Sleeper: Out in the Cold
Sleeper: Out in the Cold reprints the first six issues of the critically acclaimed superhero noir series written by Ed Brubaker and illustrated by Sean Phillips. Holden has been sent deep undercover to infiltrate the organization of Tao, a genius who’s always five steps ahead. The problem is that John Lynch, the man who sent him under, is in a coma, and no one else knows about the secret.
The book begins with Holden being sent to work with a suspected spy in the organization. If the other guy is shown to be a traitor, Holden’s supposed to kill him. These kinds of no-win situations are the meat of this title. Holden knows that the other guy isn’t the double agent Tao’s concerned about, because that’s Holden. So he can either endanger himself or kill the wrong man just to keep his cover.
Holden was changed by an alien artifact into someone who can’t feel pain. Instead, his body stores it, and he can pass it on to other people, which usually kills them. When he needs to get ready for a fight, he has someone shoot him. (He’s also functionally invulnerable.) He thinks of his ability as a “wall between me and the rest of the world.” All that’s left to his life is his mission, which matters to no one, including him.
The art is sharp-edged and moody, nothing flashy. As suits the story, it’s very down-to-earth and gritty, mostly in monochrome shades. Pages are often made up of one larger picture that sets the stage, with many smaller dialogue panels layered on top.
The book is set in the WildStorm superhero universe, and some may find the references to previous stories and characters off-putting. Those who are more familiar with the background may better understand the mystique behind Tao, for example. Without that knowledge, the reader must take more on faith. Stories also jump around in time, making this a book the reader has to pay attention to.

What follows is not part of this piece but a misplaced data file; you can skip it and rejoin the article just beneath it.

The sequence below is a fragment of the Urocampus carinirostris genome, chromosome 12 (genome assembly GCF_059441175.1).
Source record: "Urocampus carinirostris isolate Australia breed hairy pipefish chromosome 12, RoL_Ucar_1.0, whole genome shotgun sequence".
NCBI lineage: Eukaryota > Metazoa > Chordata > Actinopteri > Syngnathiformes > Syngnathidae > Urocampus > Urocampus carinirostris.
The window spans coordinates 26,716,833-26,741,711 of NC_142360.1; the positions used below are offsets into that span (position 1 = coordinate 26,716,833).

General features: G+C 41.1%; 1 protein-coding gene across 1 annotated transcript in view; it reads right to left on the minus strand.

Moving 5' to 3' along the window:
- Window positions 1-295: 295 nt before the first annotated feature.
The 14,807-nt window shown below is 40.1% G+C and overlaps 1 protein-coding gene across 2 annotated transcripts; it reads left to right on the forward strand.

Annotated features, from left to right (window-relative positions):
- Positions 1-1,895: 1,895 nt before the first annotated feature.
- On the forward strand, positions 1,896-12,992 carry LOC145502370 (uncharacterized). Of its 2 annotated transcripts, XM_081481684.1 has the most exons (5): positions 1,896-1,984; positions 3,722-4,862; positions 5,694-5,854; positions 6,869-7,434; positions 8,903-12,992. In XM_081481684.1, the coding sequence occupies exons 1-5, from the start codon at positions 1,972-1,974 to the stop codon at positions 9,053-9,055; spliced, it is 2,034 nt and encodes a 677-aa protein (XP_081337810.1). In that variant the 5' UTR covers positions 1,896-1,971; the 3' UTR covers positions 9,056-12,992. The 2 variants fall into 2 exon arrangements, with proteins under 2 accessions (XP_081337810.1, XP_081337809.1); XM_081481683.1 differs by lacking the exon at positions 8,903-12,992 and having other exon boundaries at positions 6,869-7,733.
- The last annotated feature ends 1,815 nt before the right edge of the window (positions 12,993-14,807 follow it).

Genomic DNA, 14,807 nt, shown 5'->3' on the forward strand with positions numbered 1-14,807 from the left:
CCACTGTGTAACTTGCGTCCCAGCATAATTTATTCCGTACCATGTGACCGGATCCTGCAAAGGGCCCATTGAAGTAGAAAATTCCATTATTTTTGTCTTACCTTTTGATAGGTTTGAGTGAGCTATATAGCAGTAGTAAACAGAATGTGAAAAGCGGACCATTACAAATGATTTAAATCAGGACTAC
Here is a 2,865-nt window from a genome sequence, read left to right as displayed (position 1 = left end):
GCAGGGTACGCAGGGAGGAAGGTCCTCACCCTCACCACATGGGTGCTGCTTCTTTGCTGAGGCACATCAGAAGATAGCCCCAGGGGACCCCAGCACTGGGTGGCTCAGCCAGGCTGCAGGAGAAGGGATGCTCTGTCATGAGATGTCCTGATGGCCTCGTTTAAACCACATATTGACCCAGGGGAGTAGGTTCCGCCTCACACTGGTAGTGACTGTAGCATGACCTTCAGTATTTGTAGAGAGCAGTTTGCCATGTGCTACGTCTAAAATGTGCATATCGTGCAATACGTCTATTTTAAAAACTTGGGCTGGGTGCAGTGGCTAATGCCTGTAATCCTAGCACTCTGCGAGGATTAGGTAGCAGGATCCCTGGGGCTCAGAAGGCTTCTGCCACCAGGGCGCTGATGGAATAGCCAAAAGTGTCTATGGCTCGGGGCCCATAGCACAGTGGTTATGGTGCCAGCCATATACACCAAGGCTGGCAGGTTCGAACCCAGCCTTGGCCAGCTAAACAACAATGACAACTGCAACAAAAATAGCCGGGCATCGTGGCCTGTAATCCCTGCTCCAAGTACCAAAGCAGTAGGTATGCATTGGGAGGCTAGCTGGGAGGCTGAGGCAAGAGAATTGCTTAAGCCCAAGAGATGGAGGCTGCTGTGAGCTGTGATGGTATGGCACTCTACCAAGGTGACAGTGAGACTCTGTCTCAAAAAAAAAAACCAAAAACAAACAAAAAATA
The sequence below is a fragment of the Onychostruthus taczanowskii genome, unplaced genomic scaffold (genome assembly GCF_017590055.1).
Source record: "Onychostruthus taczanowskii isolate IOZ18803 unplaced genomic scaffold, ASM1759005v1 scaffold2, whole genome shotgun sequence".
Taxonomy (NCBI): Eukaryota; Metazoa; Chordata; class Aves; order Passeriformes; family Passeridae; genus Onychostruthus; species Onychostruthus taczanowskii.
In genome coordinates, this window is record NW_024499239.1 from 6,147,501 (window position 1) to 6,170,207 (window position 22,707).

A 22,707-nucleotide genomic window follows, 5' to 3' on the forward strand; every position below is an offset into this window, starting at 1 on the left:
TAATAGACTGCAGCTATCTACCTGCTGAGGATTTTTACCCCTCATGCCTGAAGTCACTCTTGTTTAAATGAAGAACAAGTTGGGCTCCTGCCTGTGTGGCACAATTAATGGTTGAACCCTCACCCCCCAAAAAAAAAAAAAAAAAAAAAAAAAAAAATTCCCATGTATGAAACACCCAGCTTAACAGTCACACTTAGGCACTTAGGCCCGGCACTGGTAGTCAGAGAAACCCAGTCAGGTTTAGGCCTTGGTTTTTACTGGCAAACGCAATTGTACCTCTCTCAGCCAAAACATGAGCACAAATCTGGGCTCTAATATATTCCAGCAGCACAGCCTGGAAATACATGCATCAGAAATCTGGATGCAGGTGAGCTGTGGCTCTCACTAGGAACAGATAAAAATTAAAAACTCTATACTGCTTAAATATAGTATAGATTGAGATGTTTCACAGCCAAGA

There are no good guys here. Holden is just not as bad a guy as some of the others. His mission is to make others think he’s a bad guy, though, and not much more than that. He rationalizes his killing with the ideas that his victims are bad guys anyway or acceptable collateral damage. He lets his friendships start making decisions for him, and his friends now are evil.
He’s formed a sort of alliance with Miss Misery, where they mutually use each other. Misery is an interesting character who’s been moved beyond her gimmick, that she gets sick to the point of death when she behaves herself and follows the rules. She can only really live when she’s smoking and screwing around and hurting people. Her choice is another version of Holden’s, to decide that her personal survival is more important than any other person, and she’ll do anything to stay alive.
Holden claims he has no control, that he’s a cog in much bigger plans and systems, but it’s a cop-out. He chooses to make no choice. The big question here is when do the means add up to so much evil that they’re no longer justified by the end?
Everybody talks about how good this series is, but I could never get into it for some reason. I’m not sure what made me so uninterested, though.
It’s violent and nihilistic, which is why I didn’t keep up with it. I get enough of the message “nothing matters” in daily life to want more of it in my entertainment.
It does seem to have been something of a nine days’ wonder, too — everyone talked about it while it was out, but no one does now that it’s ended.